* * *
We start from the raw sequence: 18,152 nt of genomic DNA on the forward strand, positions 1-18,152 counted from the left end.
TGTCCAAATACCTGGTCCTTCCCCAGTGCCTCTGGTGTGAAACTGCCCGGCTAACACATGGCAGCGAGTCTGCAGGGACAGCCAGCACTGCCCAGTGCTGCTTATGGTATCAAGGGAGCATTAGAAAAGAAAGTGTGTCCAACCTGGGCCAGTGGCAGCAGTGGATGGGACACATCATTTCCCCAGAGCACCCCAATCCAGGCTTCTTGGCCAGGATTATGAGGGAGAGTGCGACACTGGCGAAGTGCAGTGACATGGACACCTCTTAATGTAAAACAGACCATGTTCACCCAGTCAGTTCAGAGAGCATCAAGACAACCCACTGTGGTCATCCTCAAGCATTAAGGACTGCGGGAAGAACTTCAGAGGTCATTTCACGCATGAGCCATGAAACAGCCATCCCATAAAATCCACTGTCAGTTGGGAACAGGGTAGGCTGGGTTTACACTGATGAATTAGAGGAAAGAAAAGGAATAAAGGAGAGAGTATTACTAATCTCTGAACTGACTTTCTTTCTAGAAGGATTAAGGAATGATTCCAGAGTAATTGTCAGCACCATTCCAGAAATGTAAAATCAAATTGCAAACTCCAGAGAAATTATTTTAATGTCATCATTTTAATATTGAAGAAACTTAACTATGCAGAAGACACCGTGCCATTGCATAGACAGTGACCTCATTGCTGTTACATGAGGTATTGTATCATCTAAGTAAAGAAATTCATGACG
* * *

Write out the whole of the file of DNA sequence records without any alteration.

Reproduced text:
We start from the raw sequence: 18,152 nt of genomic DNA on the forward strand, positions 1-18,152 counted from the left end.
TGTCCAAATACCTGGTCCTTCCCCAGTGCCTCTGGTGTGAAACTGCCCGGCTAACACATGGCAGCGAGTCTGCAGGGACAGCCAGCACTGCCCAGTGCTGCTTATGGTATCAAGGGAGCATTAGAAAAGAAAGTGTGTCCAACCTGGGCCAGTGGCAGCAGTGGATGGGACACATCATTTCCCCAGAGCACCCCAATCCAGGCTTCTTGGCCAGGATTATGAGGGAGAGTGCGACACTGGCGAAGTGCAGTGACATGGACACCTCTTAATGTAAAACAGACCATGTTCACCCAGTCAGTTCAGAGAGCATCAAGACAACCCACTGTGGTCATCCTCAAGCATTAAGGACTGCGGGAAGAACTTCAGAGGTCATTTCACGCATGAGCCATGAAACAGCCATCCCATAAAATCCACTGTCAGTTGGGAACAGGGTAGGCTGGGTTTACACTGATGAATTAGAGGAAAGAAAAGGAATAAAGGAGAGAGTATTACTAATCTCTGAACTGACTTTCTTTCTAGAAGGATTAAGGAATGATTCCAGAGTAATTGTCAGCACCATTCCAGAAATGTAAAATCAAATTGCAAACTCCAGAGAAATTATTTTAATGTCATCATTTTAATATTGAAGAAACTTAACTATGCAGAAGACACCGTGCCATTGCATAGACAGTGACCTCATTGCTGTTACATGAGGTATTGTATCATCTAAGTAAAGAAATTCATGACG